When Someone Says "I'll Pray For You"
There's an interesting aside in a number of congregational histories
along the Ohio River Valley in the late 1840's, which is picked up
here in Licking County with the following note in the First
Presbyterian Church of Granville records:
"In 1851, the innovation of sitting in time of prayer began to show
That's right. Before this period, the standard Protestant practice
during the pastoral or congregational prayers was for everyone to
stand. In some settings, people might turn, kneel, and pray with
their elbows on the pew benches, or kneel on cushions in churches
with box pews.
But that was it, standing or kneeling. To sit with bowed heads was
an . . . innovation.
It caught on. File that with the long list of things we think have
always been that way, but haven't.
Prayer, though, is a common thread in worship, and certainly
Christian worship. In the core verse on community gatherings at Acts
2:42 (ESV), "And they devoted themselves to the apostles' teaching
and the fellowship, to the breaking of bread and the prayers."
Today we continue to have readings from the Bible and interpretation
(sermons), plenty of fellowship, communion where the bread is indeed
broken, and we certainly offer up our prayers.
There are set prayers, such as the "Lord's Prayer" outlined from
Matthew 6 & Luke 11; prayer books in some traditions with prepared
prayers such as the Episcopal "Book of Common Prayer,"; and many
traditions value spontaneous, or impromptu prayers, whether spoken as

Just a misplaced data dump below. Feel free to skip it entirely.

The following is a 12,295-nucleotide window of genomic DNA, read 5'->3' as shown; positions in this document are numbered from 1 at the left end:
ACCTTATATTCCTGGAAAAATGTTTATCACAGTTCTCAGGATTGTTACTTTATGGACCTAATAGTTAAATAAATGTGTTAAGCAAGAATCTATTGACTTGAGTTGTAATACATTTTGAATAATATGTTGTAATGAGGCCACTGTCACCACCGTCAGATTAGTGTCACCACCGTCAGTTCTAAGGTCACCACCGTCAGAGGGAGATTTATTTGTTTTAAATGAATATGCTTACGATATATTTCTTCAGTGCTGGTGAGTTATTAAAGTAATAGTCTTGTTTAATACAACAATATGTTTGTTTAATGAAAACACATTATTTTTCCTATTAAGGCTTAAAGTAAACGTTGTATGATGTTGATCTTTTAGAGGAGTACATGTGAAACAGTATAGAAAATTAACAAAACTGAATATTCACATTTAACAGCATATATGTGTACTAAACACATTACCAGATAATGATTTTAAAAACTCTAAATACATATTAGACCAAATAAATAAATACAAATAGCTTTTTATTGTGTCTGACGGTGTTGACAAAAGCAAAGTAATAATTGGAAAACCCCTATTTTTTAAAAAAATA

an invocation, a dedication over the offering, or in benediction.
Many "pastoral prayers" are a mix of planned phrases and words, from
the heart, in the moment.
Even those of you who don't regularly attend services are familiar
with these prayer forms. But for many unchurched people, there's a
little puzzlement over the statement "I'll pray for you!"
What does that mean?
For various traditions, they might undergird such a statement in
different ways. In Catholic practice, a prayer intention can be the
"holding" of a person's name in one's mind while praying the prayers
of a rosary (which includes the Lord's Prayer and other repeated
short standard prayers). In many Protestant churches, you may be
prayed for by having your name included in the pastoral prayer, or
simply by having your name "lifted up" before the prayer itself is
said, again as a sort of prayer focus for all those gathered. In both
traditions, there may be a "prayer chain" where names are shared,
usually just with first names or even just with a description of the
situation in question, allowing people to offer up their own private
prayers for your health or well-being.
Some believers set aside a set period of time for what's called
"intercession," an intense focus on praying for the needs and
concerns of others, which they may do on their own, or also in prayer
groups that meet regularly. Most churches have at least one prayer
group that meets each week (or should, he editorialized!), and
there's always someone who's known to all as a real "prayer warrior,"
a label given to someone uniquely committed to praying for others.
If someone says "I'll pray for you," they may mean an extended
conversation with God where they ask for something on your behalf;
they could be planning to focus their intentions for blessing and
guidance towards you, through God; they might plan to include you in
their own private devotions where they seek the growth of goodness
and beauty and hope in the world in general through prayer, and for
your needs as a particular.
When I do my own private, personal prayer time in the morning, I
regularly include those who read this column as a group, as a set of
individuals which I ask God to bless, and to help me serve them
(you!) well in showing faith at work in the world around us.
So I can say, quite honestly, to you – you! – that I have, and will
pray for you. Among other things, that you have a blessed & joyful
Jeff Gill is a writer, storyteller, and supply preacher around
central Ohio; he's praying for you! Pray for him, or send a message